My story of sacrifice is a little different than what most people would expect to hear, because I am a single woman and I don’t have any children. However, I would say that I have given some things up to further my career. For example, I have been working at Hilton for 3 years. When I accepted this job, I relocated to Dallas, Texas. It was a great opportunity and I was really excited to work for Hilton, so I was willing to be away from my friends and family. After about a year and a half into the role I realized that I was missing out on spending time with my loved ones. So I talked to my manager and asked him to relocate me to the company’s headquarters in Virginia, not far from the place where I grew up. At a certain point I just realised that my parents were aging, I had young nephews and I wanted to be close to them — that was my priority. So I made the decision to move closer to my family and and my attitude towards the company was: ‘‘I am going back there and if you still value me, you need to help me find a way to work it out.’’ Otherwise I would have found another option could give me that freedom.

Cruising on the San Francisco bay.

How do you think we can encourage women to apply for the job and stay competent in the field?

I am actively involved in the Women in Product Slack group that I have found to be a great resource for sharing information and job opportunities. I would definitely recommend it. Separately, there is the Facebook community that was created by the non-profit Women in Product organization. I am not a member of that community but I have heard that it is another terrific resource. They also organize an annual conference that I attended for the past two years. I highly recommend that event as well.

At a baseball game with Rohini Pandhi, Mike Belsito, Andy Sparks and some Indians fans.

What is a necessary ingredient for successful transitioning into a product role?

There are a lot blogs, books and resources out there. Product can mean different things at different companies, so make sure to fully understand what that particular job is, so you can walk in and deliver something on your first day. Whether it is working for a company or creating your own product or even doing it on a volunteer basis — there are always opportunities where you can get product experience. Try to understand the market problem, target the right people and figure out what messages you want to get through them. There’s product everywhere.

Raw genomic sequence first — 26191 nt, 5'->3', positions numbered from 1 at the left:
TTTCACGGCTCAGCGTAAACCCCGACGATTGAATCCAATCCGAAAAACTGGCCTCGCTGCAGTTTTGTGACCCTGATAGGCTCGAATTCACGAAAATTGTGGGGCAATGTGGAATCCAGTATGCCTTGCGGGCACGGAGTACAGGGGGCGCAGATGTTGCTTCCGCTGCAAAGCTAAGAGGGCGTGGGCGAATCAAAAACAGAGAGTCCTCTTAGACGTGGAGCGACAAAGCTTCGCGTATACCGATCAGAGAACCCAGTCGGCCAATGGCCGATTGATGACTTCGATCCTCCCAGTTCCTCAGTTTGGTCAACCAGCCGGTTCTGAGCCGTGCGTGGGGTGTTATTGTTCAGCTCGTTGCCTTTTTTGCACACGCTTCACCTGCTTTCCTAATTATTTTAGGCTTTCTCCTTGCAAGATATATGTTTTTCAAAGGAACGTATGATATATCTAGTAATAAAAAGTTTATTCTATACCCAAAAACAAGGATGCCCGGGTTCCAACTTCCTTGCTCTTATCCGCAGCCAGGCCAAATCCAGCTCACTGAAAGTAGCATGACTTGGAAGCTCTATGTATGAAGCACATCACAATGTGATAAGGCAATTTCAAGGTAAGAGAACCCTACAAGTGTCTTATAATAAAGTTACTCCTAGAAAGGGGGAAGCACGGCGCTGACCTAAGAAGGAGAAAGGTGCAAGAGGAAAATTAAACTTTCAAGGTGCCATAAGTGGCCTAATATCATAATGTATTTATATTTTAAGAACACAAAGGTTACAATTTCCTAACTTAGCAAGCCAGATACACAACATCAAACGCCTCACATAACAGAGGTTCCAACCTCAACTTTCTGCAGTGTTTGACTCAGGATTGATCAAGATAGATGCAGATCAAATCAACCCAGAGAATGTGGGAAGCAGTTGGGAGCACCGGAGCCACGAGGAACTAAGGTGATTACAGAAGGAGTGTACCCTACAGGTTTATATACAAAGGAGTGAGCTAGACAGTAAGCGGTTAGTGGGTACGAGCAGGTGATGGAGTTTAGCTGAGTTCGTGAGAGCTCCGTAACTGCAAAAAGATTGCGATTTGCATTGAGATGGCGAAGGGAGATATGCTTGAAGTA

Where do you usually screen out the best candidates for product positions?

I don’t see companies using external headhunters to recruit much anymore. What I see is a lot of internal recruiters who are relying on their networks. And their network contacts are referring potential candidates. Candidates who don’t have product experience may not necessarily get a Product Manager role straight ahead. If there is a company that you really want to work for you might have to start out as an analyst or assisting a product manager. Then when there is a promotion opportunity you take on the responsibility for fully owning a product.

Teased by the Hilton team that she won’t be forgotten when she transfers to the main office.

Have you ever faced with gender discrimination at work?

I have been in the situation where I was passed over for an opportunity at work, but I am not really sure if the reason is because I am a woman. I have been doing a product for over a decade and my attitude was always ‘I want to do what I enjoy and I want to keep learning’. So unfortunately I was not specifically focused on getting promoted. As a result I’ve seen other people getting promoted faster and easier than I did. Again, not sure if that happened because I am a minority and a woman or if it is because I didn’t outright ask to be promoted.

What advice would you give to women who want to become product managers?

I encourage people to embrace the fact that product is all about continuous learning. Don’t think you have to get it right all the time because you are not going to. Accept that product management is all about learning and iterating, and not about knowing 100% of everything. Just focus on delivering the best product you can instead of worrying about the job.

Get connected with Alicia on Linkedin , see what she has to say on Twitter.

About #GirlsWhoProduct

#GirlsWhoProduct is a series of interviews with women that have been able to beat the ‘product’ ceiling and get into the profession. Our mission is to inspire, connect and empower more women to get into product roles and help them consider ‘product’ as a venue of personal and professional growth.

About Productized Masterclasses